The simplified agile approach to initiate an enterprise security architecture program ensures that the enterprise security architecture is part of the business requirements, specifically addresses business needs and is automatically justified.
Rassoul Ghaznavi-Zadeh, CISM, COBIT Foundation, SABSA, TOGAFHas been an IT security consultant since 1999. He started as a computer network and security professional and developed his knowledge around enterprise business, security architecture and IT governance. Ghaznavi-Zadeh is an IT security mentor and trainer and is author of several books about enterprise security architecture and ethical hacking and penetration, which can be found on Google Play or in the Amazon store.
While widely used for mind mapping and other non-technical architecture designs, Lucidchart has a number of technology-focused architecture diagram options available in its library. A quick search will find everything from database diagramming using UML notation to Kubernetes deployments like the one above with a pre-defined template using GCP cloud architecture.
Gliffy is another modern online solution for architecture diagrams that cater to software engineers. It has similar icons to choose from when compared to Lucidcharts or Diagrams.net, but I was particularly appreciative of its sleek two-dimensional images. It may have one of the more complete libraries for cloud architects with icons for container orchestration systems and specific icons for Azure, GCP, and AWS architecture diagrams to map out your entire hybrid cloud architecture.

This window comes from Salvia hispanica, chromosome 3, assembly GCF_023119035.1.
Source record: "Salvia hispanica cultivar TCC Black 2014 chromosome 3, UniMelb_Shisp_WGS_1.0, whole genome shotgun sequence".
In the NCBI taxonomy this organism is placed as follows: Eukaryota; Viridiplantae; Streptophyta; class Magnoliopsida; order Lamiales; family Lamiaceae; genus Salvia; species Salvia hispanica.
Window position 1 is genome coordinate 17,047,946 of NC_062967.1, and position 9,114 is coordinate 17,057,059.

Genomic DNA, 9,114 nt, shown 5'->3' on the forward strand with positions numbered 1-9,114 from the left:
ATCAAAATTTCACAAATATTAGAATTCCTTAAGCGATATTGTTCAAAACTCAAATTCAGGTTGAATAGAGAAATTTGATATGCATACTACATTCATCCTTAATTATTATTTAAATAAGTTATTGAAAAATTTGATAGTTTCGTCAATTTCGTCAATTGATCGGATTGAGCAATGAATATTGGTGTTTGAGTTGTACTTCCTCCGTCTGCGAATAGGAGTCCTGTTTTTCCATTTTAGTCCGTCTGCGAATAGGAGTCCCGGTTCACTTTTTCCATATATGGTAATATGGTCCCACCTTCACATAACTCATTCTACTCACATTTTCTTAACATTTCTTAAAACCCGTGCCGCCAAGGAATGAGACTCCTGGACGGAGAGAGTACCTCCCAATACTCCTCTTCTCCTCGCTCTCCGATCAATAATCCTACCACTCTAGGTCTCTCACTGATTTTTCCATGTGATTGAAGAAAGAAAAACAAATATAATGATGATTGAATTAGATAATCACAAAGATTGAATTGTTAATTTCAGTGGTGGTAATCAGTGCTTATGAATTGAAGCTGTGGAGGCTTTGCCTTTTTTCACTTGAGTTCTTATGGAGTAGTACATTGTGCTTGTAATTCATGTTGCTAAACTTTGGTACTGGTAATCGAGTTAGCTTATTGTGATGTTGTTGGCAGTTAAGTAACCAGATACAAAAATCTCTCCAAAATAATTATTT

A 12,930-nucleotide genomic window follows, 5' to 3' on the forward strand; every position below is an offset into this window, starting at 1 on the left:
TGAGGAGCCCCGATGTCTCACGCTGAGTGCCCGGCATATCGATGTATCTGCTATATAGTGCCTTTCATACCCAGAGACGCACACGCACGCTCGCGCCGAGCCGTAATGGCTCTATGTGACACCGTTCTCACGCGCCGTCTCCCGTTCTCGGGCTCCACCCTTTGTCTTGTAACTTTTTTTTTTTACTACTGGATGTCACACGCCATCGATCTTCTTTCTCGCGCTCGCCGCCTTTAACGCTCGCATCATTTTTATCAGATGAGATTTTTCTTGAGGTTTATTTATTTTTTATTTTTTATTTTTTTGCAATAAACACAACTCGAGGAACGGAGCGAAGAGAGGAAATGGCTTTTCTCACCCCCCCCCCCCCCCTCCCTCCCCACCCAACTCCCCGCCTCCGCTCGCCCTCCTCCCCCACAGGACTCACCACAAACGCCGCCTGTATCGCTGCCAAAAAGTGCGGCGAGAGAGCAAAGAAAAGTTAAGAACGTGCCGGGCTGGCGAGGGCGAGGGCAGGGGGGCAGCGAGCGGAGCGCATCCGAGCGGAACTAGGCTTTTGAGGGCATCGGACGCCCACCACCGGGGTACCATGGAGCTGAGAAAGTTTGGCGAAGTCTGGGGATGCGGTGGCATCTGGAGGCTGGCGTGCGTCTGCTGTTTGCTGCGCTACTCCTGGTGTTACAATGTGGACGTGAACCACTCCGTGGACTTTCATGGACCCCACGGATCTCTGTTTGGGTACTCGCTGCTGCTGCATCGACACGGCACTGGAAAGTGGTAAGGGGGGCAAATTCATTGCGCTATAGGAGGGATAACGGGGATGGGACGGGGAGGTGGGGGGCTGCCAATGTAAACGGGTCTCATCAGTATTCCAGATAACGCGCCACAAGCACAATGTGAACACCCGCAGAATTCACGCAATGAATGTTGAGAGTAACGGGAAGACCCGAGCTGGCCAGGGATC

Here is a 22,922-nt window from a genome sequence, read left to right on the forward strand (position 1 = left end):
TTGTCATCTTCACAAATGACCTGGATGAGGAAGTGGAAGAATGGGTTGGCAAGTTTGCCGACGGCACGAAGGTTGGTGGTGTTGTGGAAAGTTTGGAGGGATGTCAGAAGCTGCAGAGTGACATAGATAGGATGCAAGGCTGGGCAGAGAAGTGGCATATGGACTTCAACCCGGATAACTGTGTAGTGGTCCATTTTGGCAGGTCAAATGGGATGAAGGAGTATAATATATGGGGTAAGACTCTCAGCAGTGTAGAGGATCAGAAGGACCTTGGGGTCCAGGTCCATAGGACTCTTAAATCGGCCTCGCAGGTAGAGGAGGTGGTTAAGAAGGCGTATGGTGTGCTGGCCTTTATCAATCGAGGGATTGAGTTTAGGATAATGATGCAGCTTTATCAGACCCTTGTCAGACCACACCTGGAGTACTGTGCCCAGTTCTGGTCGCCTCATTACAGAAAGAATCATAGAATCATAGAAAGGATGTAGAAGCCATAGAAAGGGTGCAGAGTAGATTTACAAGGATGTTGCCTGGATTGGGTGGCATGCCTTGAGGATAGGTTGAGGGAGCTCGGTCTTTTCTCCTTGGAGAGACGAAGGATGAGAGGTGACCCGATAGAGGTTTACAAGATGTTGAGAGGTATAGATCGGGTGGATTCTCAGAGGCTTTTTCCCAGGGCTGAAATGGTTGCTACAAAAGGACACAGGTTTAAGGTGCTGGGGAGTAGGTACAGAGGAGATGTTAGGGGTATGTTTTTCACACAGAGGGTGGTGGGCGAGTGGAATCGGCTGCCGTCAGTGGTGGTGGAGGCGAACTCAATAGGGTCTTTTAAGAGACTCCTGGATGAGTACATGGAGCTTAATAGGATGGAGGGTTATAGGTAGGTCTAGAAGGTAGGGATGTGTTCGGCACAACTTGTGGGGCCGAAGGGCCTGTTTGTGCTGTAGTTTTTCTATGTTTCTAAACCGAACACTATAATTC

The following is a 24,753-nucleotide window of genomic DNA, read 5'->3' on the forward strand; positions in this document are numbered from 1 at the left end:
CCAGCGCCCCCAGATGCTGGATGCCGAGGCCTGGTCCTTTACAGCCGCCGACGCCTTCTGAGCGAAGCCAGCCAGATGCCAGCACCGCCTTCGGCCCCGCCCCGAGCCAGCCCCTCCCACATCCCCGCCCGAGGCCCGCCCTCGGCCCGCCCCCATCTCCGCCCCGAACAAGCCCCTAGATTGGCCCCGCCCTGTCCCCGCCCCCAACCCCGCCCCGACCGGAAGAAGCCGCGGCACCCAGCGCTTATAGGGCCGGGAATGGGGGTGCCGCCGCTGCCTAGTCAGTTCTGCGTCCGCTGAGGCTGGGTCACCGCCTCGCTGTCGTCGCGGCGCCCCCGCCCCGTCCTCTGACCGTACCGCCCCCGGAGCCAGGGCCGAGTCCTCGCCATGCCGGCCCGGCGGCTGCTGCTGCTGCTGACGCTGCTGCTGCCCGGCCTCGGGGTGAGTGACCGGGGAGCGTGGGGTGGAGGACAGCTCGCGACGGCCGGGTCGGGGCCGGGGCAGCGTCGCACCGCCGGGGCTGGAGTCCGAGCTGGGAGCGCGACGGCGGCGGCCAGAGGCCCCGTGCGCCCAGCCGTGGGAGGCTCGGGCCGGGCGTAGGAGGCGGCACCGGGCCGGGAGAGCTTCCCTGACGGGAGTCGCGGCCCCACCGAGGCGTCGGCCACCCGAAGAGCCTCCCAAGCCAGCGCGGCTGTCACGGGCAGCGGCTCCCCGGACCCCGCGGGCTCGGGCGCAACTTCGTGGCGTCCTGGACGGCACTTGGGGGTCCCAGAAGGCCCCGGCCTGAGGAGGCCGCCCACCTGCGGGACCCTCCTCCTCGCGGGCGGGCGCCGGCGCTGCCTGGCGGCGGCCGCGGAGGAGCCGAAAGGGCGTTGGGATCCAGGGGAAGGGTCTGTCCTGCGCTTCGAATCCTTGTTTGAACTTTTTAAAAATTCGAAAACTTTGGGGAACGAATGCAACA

Modern Enterprise GIS (at the time of writing, Q3 2018) is most commonly implemented using a multi-tiered, database driven, services-oriented architecture (SOA) in which maps, data, and tools are exposed as REST or SOAP endpoints over HTTP(S), and then further wrapped in customized applications. Both commercial and open-source software tends to follow this general pattern of data persisting in a relational, spatially enabled database; cartography can be done using both full-featured GIS clients and increasingly through lightweight web mapping portals; maps and functionality can be delivered on the web as services directly to other applications, or as applications targeted to the end user user cases, which often can be developed from templates with little or no programming.
BUSINESSES IN most industries have a classic oligopolistic structure, with a small number of companies competing on similar vertical value chains. In many cases, this will evolve into a much more diverse architecture of horizontal layers: shared infrastructure on the bottom, producing and consuming communities on the top, and traditional oligopolists competing in the middle. Borrowing a metaphor from technology, we call these industrial ecosystems \"stacks.\" 59ce067264